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Freeze Frame: Iran = problem = requires solution. Rant, lather, repeat.

Reported by Chrish - March 2, 2006

Today 3/1/06 on The Big Story John Gibson had guest Gerard Baker, "US Editor at The Times of London and a Fox News Contributor", on to discuss Bush's visit to India and the "situation" with Iran. Baker said that we're so used to seeing Bush these days, as he goes around the world, being met with anti-American protests, so it was very good news that there is a lot of pro-American sentiment in India, the world's largest democracy. They may be pro-American, as many countries are, but Bush is disliked enough to turnout tens of thousands of protesters, as he did today in New Delhi .

Baker wrote several days ago in the Times Of London that the days of military intervention are over. Asked by Gibson why he wrote that, Baker said that the problems with the war in Iraq have been so great, "much greater than anyone expected." Comment: well, maybe a few intelligence agencies expected it, but, you know, this is what happens when people who know nothing first-hand about wars start them.

Baker is disappointed in the US handling of the Iran "situation" and opines that it is being left to the European Union, including Great Britain, to 'handle," and he doesn't think they have the necessary steel to stop Iran from building nuclear weapons. He bemoans what he sees as a softening of American power, attributing it in part to the ascendancy of Condaleezza Rice, and sees a return to multilateralism and cooperation. Oh the horror.

He continues to play up the fear of Iran pursuing nuclear weapons by saying that while many may be happy to see the US looking for multilateral support, he personally worries that the US may be "bending over backward maybe a little too far."

Gibson perpetuates the vague "problem with Iran" meme" Would you think that the solution to the Iran problem is not going to be a military solution? Comment: Like the frame "tax relief" stipulates an oppressive burden to be lightened, this repetition of "solution" and "problem" trains the viewer to believe that action has to be undertaken.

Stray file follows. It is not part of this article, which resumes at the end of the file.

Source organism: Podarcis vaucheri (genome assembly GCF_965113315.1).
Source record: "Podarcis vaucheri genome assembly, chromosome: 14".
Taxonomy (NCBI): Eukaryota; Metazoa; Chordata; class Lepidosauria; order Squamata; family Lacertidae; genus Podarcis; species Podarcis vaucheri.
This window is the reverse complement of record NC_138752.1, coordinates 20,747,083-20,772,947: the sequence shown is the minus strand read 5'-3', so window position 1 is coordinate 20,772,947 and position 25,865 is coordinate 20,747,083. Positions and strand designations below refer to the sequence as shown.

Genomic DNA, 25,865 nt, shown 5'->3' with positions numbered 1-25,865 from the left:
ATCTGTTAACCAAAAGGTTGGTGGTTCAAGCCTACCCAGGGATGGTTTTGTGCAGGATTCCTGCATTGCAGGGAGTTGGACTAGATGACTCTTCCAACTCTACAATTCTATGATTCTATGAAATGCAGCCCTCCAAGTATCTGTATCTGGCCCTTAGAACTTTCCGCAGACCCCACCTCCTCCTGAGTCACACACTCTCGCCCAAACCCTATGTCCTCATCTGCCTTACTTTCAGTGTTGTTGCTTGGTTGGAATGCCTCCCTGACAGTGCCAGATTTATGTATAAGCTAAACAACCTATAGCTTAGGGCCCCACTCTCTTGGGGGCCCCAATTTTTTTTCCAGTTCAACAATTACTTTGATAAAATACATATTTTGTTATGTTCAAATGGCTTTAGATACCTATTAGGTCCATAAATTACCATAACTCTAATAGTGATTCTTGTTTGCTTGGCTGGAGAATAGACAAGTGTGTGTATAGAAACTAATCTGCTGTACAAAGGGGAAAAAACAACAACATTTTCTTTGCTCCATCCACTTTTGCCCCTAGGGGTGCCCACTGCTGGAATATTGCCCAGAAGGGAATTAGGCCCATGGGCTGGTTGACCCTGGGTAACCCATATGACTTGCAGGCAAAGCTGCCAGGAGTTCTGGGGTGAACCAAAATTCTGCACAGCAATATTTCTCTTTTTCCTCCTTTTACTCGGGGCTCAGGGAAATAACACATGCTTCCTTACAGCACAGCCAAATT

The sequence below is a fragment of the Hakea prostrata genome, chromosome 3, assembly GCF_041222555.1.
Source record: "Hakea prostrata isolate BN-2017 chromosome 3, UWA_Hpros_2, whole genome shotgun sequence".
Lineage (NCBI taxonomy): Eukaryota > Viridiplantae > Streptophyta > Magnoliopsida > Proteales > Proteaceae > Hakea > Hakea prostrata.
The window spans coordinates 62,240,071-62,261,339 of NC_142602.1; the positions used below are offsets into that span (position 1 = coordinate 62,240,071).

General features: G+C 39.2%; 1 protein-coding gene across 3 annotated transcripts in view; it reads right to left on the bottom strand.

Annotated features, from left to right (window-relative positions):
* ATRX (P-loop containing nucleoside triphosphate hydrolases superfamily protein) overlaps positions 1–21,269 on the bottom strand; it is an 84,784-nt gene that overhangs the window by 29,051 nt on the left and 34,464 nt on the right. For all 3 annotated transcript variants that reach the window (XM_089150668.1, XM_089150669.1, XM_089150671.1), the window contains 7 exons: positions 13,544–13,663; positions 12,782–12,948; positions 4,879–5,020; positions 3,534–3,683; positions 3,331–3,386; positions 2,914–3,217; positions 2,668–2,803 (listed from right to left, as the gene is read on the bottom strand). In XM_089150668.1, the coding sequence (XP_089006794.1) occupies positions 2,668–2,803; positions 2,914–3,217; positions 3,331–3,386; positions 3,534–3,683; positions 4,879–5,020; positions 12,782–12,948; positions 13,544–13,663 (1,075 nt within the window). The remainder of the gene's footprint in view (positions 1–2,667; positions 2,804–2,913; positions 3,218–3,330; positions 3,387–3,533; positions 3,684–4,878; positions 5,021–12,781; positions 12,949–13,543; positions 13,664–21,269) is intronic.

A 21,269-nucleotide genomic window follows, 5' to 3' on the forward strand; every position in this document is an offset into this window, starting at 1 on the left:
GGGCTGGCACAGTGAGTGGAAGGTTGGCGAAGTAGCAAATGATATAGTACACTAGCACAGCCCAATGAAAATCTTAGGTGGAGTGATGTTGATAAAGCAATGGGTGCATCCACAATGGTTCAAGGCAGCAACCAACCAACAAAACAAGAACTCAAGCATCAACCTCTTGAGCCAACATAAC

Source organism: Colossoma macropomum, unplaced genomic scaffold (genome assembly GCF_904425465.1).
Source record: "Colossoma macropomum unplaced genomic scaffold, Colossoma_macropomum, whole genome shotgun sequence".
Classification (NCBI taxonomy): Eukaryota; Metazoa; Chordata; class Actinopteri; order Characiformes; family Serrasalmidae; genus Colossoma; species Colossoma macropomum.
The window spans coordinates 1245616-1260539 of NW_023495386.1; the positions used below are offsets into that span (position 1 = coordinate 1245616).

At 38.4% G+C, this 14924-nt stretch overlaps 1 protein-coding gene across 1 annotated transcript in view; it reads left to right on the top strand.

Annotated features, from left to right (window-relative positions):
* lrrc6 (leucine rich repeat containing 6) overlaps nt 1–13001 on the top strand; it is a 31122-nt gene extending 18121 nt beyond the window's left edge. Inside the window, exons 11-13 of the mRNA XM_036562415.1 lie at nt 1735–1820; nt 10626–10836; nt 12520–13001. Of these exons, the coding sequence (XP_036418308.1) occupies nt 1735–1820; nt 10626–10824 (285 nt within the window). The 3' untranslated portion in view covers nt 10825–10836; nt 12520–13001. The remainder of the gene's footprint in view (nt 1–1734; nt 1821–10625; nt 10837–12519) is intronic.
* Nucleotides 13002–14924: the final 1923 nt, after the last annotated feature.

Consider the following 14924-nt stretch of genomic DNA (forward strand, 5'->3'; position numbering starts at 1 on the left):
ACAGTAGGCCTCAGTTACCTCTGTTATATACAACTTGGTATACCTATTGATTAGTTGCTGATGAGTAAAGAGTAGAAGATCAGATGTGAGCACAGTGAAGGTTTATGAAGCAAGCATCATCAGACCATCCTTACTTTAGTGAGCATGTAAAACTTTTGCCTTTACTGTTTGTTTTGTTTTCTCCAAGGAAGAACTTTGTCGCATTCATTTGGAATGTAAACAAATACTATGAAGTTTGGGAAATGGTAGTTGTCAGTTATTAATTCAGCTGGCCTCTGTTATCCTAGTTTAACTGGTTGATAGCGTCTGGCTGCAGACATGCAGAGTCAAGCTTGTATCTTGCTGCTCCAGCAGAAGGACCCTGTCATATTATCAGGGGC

Baker of course thinks the military option should be left open but says there are so many problems in dealing with Iran: we don't know where the military, uh, nuclear sites are, we don't know how many there are, even if our intelligence is good, after what we've seen in Iraq, "you can't be absolutely certain that it's a good option." But, he says, what

"the world needs to understand is that the world cannot tolerate a nuclear-powered Iran. Iran presents a tremendous threat to the world, to the region, to the Middle East, and to the United States, and to Europe. And if we get into a position that we think that the costs of military action is high, as terrible as they are, are so great that we we simply cannot contemplate them, and we must seek peace and a peaceful resolution at all costs, I FEAR that we could end up with the worst os all possible worlds, which is a nuclear powered Iran, and we've done nothing to stop them. "

Gibson thanks him, Gerard Baker of the Times of London and a FOX News Contributor, and ends the segment.

But who is this crazy warmonger, really?

He's Great Britain's answer to Bill Kristol, without the pleasant veneer. In fact, Kristol is one of the signatories, along with Richard Perle and former CIA Director James Woolsey and Dr. Irwin Stelzer (described as Rupert Murdoch's "right-hand man") , on the British version of PNAC. Read the Statement of Principles of The Henry Jackson Society, of which Baker is a founder, here. Familiar?

From Wikipedia, the free encyclopedia:

The Henry Jackson Society is a bi-partisan and secretive society which aims to promote 'democratic geopolitics'. It is based at Peterhouse, a college of the University of Cambridge, in the United Kingdom. Named after former U.S. Senator Henry M. Jackson, a Democrat from Washington, the society advocates a proactive approach to the spread of liberal democracy across the world, including, when necessary, by military intervention, and conducts research into questions related to this goal. The society advocates the use of military power in specific situations: to end ethnic cleansing; to remove oppressive dictators when other means fail; and to prevent the breakdown of the rule of law.

Because of this advocacy the society has been called 'neo-conservative' for example in the Guardian newspaper. This charge has been rejected by the society which reaffirmed that it is a bi-parisan society (although the society does have prominent neo-conservative supporters).

(snip)

It has many high-profile signatories to its statement of principles, including the MPs Michael Ancram, Michael Gove, Edward Vaizey, David Willetts, Denis MacShane, Gisela Stuart, as well as Sir Richard Dearlove — former head of the British Secret Intelligence Service, and presently Master of Pembroke College, Cambridge - and Irwin Stelzer, Rupert Murdoch's friend. Notable patrons include Richard Perle and William Kristol — two of the leading lights in the American neoconservative movement, and James Woolsey — former Director of the CIA.

So this man who is presented as a journalist and news contributor is in fact much more than he appears - an extremely well-connected advocate of the very same principles which motivate this administration and its neo-conservative supporters. Fair? Balanced? Oh come on, it's FOX!

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